Fisker Automotive Buys Plant from 'Old' GMBy Bill Visnic October 27, 2009
Fisker Automotive, the new-age startup company aiming to sell an expensive and high-tech extended-range electric vehicle next year, confirmed it has purchased an assembly plant in Wilmington, DE, from Motors Liquidation Co., the entity holding the assets of the former General Motors Co.
Fisker said in a media release the company paid $18 million for the plant, which most recently build the Pontiac Solstice and Saturn Sky 2-seat sportscars.
That's a great price to acquire what is essentially a fully functional auto assembly plant with a relatively new paint shop, one of the costliest areas of investment in any auto-assembly operation.
Fisker said it will invest another $175 million to retool the plant to produce a still-under-development plug-in hybrid sedan targeted to sell for considerably less than the $87,000 Karma extended-range electric sport sedan Fisker plans to begin selling next year.
The Karma will be built in Finland by specialist vehicle-assembly company Valmet Automotive.
Fisker, headquartered in Irvine, Calif., has yet to sell a car. The company said it has more than 1,000 orders for the Karma, whose driveline arrangement is similar to another highly anticipated new-age vehicle, General Motors Co.'s Chevrolet Volt.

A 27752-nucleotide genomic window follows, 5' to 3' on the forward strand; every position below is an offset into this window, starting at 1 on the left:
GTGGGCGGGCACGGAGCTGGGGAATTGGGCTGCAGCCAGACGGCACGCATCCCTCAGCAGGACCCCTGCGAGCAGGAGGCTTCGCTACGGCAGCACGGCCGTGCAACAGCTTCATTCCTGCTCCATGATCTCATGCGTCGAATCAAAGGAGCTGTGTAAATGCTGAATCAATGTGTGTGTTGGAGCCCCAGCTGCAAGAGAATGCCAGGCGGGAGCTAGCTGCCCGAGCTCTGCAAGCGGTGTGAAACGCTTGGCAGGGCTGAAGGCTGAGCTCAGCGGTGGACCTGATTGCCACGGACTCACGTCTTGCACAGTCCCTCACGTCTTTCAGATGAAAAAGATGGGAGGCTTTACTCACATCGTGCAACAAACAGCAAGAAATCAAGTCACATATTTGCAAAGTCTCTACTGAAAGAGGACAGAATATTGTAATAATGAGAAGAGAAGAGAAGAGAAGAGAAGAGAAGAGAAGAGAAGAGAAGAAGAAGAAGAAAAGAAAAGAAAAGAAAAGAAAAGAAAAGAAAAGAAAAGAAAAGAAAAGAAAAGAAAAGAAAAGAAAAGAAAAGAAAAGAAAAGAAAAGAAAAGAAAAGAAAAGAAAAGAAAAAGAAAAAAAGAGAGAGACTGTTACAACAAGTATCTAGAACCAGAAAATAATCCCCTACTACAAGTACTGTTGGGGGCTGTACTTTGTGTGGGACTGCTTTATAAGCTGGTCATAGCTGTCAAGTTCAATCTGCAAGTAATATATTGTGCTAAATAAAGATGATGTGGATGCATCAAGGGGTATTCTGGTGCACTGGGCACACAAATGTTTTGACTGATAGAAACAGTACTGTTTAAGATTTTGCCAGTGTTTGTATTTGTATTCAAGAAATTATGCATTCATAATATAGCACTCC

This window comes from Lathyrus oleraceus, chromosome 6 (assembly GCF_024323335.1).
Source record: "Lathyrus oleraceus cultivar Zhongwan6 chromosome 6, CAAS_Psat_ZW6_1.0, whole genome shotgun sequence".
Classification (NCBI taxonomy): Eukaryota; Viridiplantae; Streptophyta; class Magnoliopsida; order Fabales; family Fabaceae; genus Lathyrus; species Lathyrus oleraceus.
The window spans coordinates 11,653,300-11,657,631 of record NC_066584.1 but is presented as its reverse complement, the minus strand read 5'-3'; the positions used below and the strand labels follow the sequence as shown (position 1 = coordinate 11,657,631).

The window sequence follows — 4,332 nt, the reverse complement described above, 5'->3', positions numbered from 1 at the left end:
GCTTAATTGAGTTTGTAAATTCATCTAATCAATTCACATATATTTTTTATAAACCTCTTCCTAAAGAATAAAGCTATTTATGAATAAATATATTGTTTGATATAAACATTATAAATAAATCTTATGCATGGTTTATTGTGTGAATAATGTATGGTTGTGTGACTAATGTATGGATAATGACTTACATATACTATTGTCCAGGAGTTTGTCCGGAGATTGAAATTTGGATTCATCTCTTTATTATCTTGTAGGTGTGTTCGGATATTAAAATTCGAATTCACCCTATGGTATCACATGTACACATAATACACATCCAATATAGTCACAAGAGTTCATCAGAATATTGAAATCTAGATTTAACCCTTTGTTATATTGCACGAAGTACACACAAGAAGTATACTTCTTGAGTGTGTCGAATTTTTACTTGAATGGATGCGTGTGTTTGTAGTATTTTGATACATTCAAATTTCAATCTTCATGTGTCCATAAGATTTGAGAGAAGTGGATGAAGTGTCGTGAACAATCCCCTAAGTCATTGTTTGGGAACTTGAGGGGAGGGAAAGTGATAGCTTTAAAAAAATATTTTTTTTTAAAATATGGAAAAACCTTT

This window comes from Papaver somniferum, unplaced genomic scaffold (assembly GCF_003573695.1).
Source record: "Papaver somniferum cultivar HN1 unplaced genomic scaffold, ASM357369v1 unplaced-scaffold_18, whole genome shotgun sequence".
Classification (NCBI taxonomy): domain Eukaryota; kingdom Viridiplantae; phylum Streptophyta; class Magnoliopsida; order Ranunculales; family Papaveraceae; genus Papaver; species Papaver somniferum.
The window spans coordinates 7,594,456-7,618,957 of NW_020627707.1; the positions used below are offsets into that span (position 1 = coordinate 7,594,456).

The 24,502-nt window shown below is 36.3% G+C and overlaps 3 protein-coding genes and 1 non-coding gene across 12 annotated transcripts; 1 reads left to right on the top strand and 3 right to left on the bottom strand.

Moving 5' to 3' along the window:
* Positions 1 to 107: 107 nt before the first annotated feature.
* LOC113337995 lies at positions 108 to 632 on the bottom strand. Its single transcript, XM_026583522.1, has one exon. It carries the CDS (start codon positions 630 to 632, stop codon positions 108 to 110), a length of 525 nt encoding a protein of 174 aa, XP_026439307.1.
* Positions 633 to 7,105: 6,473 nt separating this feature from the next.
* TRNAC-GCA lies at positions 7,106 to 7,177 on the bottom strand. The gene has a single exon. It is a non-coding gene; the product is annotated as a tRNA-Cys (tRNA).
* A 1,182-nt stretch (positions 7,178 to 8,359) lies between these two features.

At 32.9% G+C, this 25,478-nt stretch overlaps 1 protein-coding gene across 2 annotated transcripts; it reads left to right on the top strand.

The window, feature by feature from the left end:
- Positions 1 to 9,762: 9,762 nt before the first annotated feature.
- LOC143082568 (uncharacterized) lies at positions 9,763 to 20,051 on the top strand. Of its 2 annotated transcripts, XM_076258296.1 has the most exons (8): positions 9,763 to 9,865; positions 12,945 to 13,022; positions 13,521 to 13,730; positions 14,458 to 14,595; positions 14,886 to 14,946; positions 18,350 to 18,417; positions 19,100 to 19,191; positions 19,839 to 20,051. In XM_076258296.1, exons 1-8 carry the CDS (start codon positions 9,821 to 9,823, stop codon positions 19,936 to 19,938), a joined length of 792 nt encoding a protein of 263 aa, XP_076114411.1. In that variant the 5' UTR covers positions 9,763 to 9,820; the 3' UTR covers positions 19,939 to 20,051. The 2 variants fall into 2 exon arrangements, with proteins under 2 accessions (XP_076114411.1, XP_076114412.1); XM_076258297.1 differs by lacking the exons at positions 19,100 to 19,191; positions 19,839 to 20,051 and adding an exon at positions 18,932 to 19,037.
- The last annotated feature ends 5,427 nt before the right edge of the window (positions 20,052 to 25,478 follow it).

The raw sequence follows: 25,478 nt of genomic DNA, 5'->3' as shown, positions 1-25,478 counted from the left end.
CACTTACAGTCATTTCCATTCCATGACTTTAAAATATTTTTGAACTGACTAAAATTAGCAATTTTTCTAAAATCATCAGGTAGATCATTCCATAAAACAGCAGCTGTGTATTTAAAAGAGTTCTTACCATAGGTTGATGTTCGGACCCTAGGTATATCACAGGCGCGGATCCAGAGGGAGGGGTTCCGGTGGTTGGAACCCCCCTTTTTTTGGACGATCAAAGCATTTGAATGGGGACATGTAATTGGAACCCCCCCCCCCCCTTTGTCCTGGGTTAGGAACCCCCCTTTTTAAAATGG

The Volt and the Karma are designed primarily to be driven on battery power for 40 miles or so. If the driver's needs exceed the batteries' capacity, a small gasoline engine - which is not connected to the drive wheels - engages to generate electricity for the vehicle's drive motors and to recharge the batteries if the engine's full output is not needed for propulsion. Fisker says that operating in this fashion, the Karma has a total driving range of some 300 miles.
Fisker is being seeded with a $528-million loan from the U.S. Department of Energy's Advanced Technology Vehicles Manufacturing Loan Program, a $25-billion fund earmarked to assist automakers in developing a new generation of more fuel-efficient vehicles and to retool assembly sites to build them. The company's CEO is Henrik Fisker, an illustrious designer for BMW AG other companies.
Edmunds.com's Green Car Advisor also reports Fisker Automotive intends to use United Auto Workers union labor for the plant. Under GM, UAW local 435 staffed the Wilmington plant. - Bill Visnic, senior contributing editor
Photo: A Pontiac Solstice roadster under construction at the former GM assembly plant in Wilmington, DE (courtesy General Motors Co.)